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Duggan Family Lose Court Battle
The family of Mark Duggan, whose shooting by police sparked the 2011 London riots, have lost a High Court challenge against his inquest verdict.
They say they're planning further legal action after losing a legal battle over an inquest finding that he was "lawfully killed".
His mother, Pamela Duggan, said she remained "deeply distressed" about her son's death and was lodging an appeal.
His aunt Carole said the family felt "extremely let down and disappointed" and that it was being blamed for the "uprising" of the 2011 riots which followed the shooting.
The 53-year-old chef from central Manchester said the family would fight on using "whatever crack, whatever crevice there is".
The inquest jury decided in an 8-2 majority verdict last January that Mr Duggan, 29, (pictured) was lawfully killed by a police marksman in August 2011 in Tottenham.
Armed police officers intercepted the minicab Mr Duggan was in on the basis of intelligence that he was part of a gang and had collected a gun. He was shot twice by an officer known as V53. One of the hits was fatal.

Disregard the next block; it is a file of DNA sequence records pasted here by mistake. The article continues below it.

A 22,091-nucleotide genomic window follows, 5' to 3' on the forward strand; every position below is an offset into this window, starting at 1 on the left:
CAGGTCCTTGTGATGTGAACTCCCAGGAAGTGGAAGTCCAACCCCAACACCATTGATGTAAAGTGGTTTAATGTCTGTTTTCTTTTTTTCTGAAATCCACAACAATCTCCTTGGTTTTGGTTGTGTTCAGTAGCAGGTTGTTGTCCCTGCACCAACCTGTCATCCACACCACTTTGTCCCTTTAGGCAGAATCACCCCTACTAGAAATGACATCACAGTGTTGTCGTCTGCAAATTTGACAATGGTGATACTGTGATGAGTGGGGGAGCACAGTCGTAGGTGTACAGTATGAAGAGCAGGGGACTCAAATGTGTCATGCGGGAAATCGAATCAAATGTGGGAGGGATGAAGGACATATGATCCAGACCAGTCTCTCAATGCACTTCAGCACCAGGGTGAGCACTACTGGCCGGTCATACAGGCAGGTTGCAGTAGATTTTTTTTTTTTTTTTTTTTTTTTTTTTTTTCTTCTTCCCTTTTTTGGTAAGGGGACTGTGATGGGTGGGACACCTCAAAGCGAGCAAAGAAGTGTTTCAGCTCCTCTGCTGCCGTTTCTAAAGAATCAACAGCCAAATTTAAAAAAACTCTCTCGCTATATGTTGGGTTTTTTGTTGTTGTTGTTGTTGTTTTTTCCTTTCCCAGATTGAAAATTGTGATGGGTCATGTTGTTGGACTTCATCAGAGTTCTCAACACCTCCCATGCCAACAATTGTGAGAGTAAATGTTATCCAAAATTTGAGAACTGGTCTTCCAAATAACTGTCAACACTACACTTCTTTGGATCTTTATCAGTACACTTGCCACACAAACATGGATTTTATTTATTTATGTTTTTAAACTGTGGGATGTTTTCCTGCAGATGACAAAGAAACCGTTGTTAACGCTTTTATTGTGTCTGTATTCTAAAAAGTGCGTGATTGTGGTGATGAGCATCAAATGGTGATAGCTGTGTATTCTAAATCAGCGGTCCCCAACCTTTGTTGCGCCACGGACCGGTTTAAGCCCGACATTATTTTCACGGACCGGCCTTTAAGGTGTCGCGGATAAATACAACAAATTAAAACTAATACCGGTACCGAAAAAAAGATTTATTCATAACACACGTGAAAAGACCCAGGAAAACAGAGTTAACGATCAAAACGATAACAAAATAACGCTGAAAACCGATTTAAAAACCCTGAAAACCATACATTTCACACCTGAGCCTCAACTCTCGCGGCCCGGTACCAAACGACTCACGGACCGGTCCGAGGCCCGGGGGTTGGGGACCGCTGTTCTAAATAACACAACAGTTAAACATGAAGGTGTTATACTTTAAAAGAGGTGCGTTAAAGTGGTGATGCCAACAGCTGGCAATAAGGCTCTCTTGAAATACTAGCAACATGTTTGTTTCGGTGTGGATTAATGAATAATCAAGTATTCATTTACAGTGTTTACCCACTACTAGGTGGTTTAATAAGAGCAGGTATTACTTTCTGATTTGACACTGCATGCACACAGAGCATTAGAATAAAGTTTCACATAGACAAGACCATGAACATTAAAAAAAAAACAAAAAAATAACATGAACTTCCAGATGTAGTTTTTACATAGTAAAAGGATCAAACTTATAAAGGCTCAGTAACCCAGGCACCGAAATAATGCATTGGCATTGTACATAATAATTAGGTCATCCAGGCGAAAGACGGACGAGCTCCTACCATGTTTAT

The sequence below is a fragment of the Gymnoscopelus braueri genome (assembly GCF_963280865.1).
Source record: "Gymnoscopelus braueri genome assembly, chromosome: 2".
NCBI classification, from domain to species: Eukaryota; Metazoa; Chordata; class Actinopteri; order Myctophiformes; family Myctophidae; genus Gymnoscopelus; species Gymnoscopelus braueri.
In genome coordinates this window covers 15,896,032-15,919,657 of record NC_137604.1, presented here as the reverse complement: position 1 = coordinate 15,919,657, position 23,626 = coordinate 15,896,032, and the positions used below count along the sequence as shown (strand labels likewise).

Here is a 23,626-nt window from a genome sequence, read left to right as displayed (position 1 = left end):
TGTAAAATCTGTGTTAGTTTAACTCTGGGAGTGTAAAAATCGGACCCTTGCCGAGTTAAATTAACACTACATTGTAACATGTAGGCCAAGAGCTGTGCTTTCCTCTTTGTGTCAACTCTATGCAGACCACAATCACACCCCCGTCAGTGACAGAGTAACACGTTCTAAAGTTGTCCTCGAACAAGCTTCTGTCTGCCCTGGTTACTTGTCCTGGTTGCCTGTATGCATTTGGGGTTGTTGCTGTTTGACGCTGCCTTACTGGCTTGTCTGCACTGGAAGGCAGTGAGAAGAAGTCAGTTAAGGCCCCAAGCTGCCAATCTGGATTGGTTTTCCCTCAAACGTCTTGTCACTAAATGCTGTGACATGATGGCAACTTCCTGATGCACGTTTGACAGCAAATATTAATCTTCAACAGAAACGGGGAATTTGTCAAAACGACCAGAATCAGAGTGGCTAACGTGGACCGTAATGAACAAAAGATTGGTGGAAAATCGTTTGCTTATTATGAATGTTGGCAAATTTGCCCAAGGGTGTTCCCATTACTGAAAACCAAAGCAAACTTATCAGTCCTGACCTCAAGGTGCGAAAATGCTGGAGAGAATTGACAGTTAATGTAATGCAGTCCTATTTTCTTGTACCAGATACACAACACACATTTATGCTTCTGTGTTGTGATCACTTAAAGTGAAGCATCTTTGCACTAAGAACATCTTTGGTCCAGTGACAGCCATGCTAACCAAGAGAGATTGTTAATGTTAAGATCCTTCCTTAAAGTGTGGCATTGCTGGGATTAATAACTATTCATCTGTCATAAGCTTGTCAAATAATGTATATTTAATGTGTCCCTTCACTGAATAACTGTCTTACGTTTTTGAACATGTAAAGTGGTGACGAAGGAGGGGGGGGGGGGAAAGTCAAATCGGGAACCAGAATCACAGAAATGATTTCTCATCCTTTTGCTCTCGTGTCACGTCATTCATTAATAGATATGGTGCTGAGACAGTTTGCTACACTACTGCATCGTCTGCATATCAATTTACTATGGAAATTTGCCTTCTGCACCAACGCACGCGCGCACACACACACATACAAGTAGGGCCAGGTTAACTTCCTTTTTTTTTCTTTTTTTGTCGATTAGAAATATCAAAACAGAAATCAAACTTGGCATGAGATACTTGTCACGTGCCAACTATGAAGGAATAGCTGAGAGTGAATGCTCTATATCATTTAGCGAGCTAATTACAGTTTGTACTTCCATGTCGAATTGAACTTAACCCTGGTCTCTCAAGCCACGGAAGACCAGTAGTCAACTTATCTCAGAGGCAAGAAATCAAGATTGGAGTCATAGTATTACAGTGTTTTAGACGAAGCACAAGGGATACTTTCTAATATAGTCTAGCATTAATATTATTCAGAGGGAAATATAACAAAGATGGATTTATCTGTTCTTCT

Family members and supporters reacted with shock and anger to the lawful killing verdict.
On Tuesday 14 October 2014, three judges at London's High Court dismissed Ms Duggan's application for judicial review, rejecting her claim that coroner Judge Keith Cutler misdirected the jury and there should have been an open verdict.
Sir Brian Leveson, president of the Queen's Bench Division, who heard the case with Mr Justice Burnett and Judge Peter Thornton QC, said the court "recognised the tragedy" of the loss of Mr Duggan's life but ruled none of the grounds of challenge had been established.
However the decision left open the possibility of future civil action against the Metropolitan Police.
Sir Brian said: "As we have sought to make clear, it was not the purpose of the inquest to determine civil liability.
"In civil proceedings the burden of proof and the ingredients are different and may - we do not say must or will - provide a different answer to the very difficult questions posed by this case."
Marcia Willis Stewart, Ms Duggan's solicitor, said later: "She remains deeply distressed about the death of her son and the circumstances in which it occurred and has instructed the legal team to lodge an appeal".
The Metropolitan Police said gun crime had "a considerable and devastating impact", and officers were continuing "to learn and develop" the use of firearms "to keep Londoners safe".
While Mr Duggan's mother was taking in the implications of the ruling, her lawyers were also launching a linked legal challenge before three appeal court judges.
In that case she is seeking a ruling that guidance issued by the Association of Chief Police Officers (Acpo) over police officers conferring before giving statements in police shooting cases is incompatible with human rights laws.
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